Sitting down in meditation is the ultimate act of self-defiance. No one will be there to hold your hand; no one will whisper you some magically healing words; and no one, except for you, will be there to administer the medicine for your mind. The account that you are about to read is not a science based article. It is a highly subjective, biased opinion, based entirely on my personal experience with the practice of meditation over the years. And that is precisely why it is worth your consideration.
Using the Body as a Gateway to Meditation
The most widely recognized form of meditation - the Vipassana, purported by Gautama Buddha - uses the breath as a single-point concentration method to direct the attention inward. In addition to that, the yogis of India and Tibet have developed intricate body-based techniques to gain access and achieve total stillness. My first experience with meditation came through a prolonged study of Hatha yoga, but it was not until I learned to discern between external movements and internal fluctuations that the insight into meditation arrived.
The inner parameter of our physical world functions in very subtle ways, and therefore can be easily missed. We live in a society that is highly preoccupied with outer systems of identification, often drawing conclusions through our five senses: sight, sound, smell, touch and taste. And although our feelings may be to some extent stimulated by these senses, it is more often than not, that we make our most defining decisions viscerally, primarily relying on our emotions, whether we want to admit it or not.
Can I Cite Intuition as My Reason for Quiting a Job?
Enter the sixth sense - the intuition, our long-lost friend. Arguably the most mysterious of the bunch, because it cannot be easily quantified, this powerful “gut-reaction” often accompanies us in times of crisis or highly questionable situations. But, what if we learned to identify the signs and signals that our intuition is communicating to us in everyday mundane situations? Can intuition become mainstream?
Well, that depends on how good of a friend we can become with our intuition. Let’s take, for example, a simple Surya Namaskar, or sun salutation sequence in Hatha yoga. This eight-asana series, laced with the alternating inhale-exhale motion, is probably the most graceful and by far the most essential “body-centering” sequence ever invented. And yet, it can be very boring for the beginner practitioner - simple postures repeating endlessly like a viscous “wheel of fortune.”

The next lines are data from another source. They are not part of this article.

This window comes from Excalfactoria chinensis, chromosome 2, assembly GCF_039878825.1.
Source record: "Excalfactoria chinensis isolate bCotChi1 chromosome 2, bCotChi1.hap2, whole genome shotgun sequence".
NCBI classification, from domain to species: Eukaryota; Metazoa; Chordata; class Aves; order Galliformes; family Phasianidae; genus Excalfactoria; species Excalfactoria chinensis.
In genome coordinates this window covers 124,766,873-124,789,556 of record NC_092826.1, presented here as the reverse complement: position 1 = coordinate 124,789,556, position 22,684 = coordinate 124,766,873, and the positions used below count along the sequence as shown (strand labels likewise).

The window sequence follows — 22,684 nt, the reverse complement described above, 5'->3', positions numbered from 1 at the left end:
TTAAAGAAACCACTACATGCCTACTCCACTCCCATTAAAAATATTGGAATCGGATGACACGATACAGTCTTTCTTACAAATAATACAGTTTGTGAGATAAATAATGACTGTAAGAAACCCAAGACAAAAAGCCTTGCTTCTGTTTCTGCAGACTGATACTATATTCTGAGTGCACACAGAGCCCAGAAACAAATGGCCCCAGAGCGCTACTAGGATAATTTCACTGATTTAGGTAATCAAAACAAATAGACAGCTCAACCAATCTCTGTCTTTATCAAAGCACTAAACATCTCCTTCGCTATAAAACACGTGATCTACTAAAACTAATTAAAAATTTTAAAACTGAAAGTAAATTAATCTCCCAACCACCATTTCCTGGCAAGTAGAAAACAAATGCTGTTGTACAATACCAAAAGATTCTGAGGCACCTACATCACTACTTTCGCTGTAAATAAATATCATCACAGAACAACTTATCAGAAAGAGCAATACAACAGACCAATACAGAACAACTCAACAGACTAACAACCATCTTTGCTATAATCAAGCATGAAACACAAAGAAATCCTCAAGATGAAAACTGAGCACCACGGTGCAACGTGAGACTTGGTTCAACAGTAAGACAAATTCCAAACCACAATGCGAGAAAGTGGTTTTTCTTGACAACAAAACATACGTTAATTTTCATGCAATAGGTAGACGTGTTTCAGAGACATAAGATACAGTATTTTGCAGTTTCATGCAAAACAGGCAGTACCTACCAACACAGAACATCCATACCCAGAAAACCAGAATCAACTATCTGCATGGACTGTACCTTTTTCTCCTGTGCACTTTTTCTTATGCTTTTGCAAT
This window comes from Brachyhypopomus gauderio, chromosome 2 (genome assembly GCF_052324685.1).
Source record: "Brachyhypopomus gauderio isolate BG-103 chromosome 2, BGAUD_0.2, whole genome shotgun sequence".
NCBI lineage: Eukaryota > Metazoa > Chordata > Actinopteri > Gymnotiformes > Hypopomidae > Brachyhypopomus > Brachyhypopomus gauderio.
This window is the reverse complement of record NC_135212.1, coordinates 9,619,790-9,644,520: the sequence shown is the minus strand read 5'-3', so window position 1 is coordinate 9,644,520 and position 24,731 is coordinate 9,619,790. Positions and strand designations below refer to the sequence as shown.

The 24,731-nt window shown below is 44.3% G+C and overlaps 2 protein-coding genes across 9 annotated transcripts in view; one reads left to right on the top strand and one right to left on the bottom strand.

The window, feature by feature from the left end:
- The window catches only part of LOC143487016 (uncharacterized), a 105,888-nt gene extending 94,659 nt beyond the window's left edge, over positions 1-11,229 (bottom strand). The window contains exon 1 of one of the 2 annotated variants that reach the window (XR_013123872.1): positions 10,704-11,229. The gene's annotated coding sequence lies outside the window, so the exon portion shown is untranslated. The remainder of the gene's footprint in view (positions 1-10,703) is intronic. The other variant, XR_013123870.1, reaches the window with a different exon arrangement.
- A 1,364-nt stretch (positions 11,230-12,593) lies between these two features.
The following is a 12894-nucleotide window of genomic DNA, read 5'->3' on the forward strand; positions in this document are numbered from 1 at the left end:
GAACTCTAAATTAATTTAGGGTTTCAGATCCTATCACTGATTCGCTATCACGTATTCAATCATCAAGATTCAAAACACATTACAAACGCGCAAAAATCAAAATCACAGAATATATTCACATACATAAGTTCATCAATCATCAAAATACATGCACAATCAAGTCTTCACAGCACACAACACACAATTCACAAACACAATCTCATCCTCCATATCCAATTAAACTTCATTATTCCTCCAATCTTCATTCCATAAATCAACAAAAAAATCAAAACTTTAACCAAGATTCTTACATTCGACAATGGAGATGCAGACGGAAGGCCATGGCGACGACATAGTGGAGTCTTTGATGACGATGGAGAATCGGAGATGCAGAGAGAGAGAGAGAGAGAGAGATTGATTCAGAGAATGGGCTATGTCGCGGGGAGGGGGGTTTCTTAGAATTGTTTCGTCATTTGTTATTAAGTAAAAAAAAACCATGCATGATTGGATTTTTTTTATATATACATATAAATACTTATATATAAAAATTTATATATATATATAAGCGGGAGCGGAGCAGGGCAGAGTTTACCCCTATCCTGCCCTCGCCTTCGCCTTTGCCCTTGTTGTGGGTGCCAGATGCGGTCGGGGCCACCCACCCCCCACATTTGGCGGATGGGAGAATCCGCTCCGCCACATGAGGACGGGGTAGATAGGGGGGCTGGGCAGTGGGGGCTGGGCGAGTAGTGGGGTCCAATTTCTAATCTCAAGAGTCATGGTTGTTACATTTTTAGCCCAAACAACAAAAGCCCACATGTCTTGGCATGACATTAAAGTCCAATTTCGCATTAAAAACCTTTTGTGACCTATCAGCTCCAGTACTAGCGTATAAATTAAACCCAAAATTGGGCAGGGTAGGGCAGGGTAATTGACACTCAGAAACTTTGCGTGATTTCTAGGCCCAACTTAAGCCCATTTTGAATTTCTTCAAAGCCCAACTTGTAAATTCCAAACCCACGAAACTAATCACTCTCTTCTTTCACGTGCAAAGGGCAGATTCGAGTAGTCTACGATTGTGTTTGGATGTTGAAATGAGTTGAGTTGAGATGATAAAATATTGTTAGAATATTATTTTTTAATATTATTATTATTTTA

More often than not, this sequence is taught mechanically, as a kind of warm-up in most occidental yoga classes. A big mistake, as it is in fact the “creme-de-la-creme”, a “diamond sutra”, a “golden nugget” of yoga, offering incredible insight and endless intuitive intelligence. It should be the culmination of yogic practice, not the tedious “foreplay” to the more advanced acrobatic contortions.
When East Meets West, or the Trade-Off of Eastern Philosophy
Still today in India, you will see that among the general population, those who rely on the more traditional methods of health management, Surya Namaskar remains the predominant sequence authentically practiced among householders as a staple of general body regulation. A lot of the other yogic traditions emerged as a result of cultural exchange with the foreigners – aren't we just the most effective movers of progress?
But, this is true of so many Eastern philosophies, beginning with yoga and Ayurveda, which had to undergo significant changes to be “exportable” to the West. And yet, despite their simple intricacy, these sciences saw unprecedented over-simplification, only to yield unnecessary complications in the forms of exhibitionary performances - a caricature of the deep implications that they innately possess and the healing methodologies that they have to offer to the world of holistic medicine.
The Eight-Fold Elixir of Hatha Yoga
What Surya Namaskar offers to a mindful practitioner is the possibility to observe the graceful movement of breath and the steady flow of prana, life force energy, throughout the totality of the seven chakra system, energy centers. The sun salutation sequence, in its simplicity, has combined a balanced stimulation of our bodies' vital points in order to reestablish an uninterrupted movement of “chi” and its distribution across all life-supporting systems.
When done consciously and with the guidance of the natural rhythm of the inhale-exhale coordination, Surya Namaskar has the potential to awaken some of the most profound states of healing. It opens up a space where accessing our minds' and bodies' innermost resources for regeneration becomes possible.
If we are not aware of our breath, if we are not proceeding with a sense of intuitive movement, if we just rush through the sequence for the simple need of generating heat, we are unlikely to establish a link between our internal and external systems of self-regulation.
By Irina Viscun for SRISEEKER
Irina Viscun is a practicing Ayurveda and Yoga therapist, with a background in Buddhist Psychology. She takes an integrational approach to her practice, working at the intersection of diverse holistic therapies ranging from the traditional Indian sciences, to Chinese medicine, to Shiatsu and Reiki. As the founding wellness expert at Sriseeker, Irina has poured her practical knowledge of therapy-driven healing into leading one-of-a-kind spiritual retreats in Sri Lanka and abroad.
Born in Moldova, Irina has lived in the United States and Western Europe before finding her way to South East Asia. After years of cultivating her spiritual development, she embraces the intercultural space as her place of residence in the world, identifying with the interconnected nature of existence as her source of inspiration. When not leading transformational retreats, Irina finds her refuge in nature.